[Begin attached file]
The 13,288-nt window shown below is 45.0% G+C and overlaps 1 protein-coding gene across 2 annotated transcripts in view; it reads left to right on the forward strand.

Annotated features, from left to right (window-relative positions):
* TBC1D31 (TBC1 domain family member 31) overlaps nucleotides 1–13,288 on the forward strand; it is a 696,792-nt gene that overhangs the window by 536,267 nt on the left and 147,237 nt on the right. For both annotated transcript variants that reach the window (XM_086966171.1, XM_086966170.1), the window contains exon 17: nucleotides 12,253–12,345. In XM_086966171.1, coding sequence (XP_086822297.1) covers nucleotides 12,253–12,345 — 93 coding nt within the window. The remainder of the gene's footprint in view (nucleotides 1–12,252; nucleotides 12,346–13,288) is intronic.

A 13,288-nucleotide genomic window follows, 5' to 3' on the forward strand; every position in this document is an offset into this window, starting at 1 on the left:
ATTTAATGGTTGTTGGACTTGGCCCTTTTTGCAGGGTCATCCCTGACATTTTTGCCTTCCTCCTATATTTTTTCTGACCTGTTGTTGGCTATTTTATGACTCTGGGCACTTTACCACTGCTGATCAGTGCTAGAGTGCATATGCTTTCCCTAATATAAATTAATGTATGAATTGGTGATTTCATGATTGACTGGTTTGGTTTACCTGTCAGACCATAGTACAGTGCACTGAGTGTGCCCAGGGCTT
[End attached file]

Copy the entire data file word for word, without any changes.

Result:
The 13,288-nt window shown below is 45.0% G+C and overlaps 1 protein-coding gene across 2 annotated transcripts in view; it reads left to right on the forward strand.

Annotated features, from left to right (window-relative positions):
* TBC1D31 (TBC1 domain family member 31) overlaps nucleotides 1–13,288 on the forward strand; it is a 696,792-nt gene that overhangs the window by 536,267 nt on the left and 147,237 nt on the right. For both annotated transcript variants that reach the window (XM_086966171.1, XM_086966170.1), the window contains exon 17: nucleotides 12,253–12,345. In XM_086966171.1, coding sequence (XP_086822297.1) covers nucleotides 12,253–12,345 — 93 coding nt within the window. The remainder of the gene's footprint in view (nucleotides 1–12,252; nucleotides 12,346–13,288) is intronic.

A 13,288-nucleotide genomic window follows, 5' to 3' on the forward strand; every position in this document is an offset into this window, starting at 1 on the left:
ATTTAATGGTTGTTGGACTTGGCCCTTTTTGCAGGGTCATCCCTGACATTTTTGCCTTCCTCCTATATTTTTTCTGACCTGTTGTTGGCTATTTTATGACTCTGGGCACTTTACCACTGCTGATCAGTGCTAGAGTGCATATGCTTTCCCTAATATAAATTAATGTATGAATTGGTGATTTCATGATTGACTGGTTTGGTTTACCTGTCAGACCATAGTACAGTGCACTGAGTGTGCCCAGGGCTT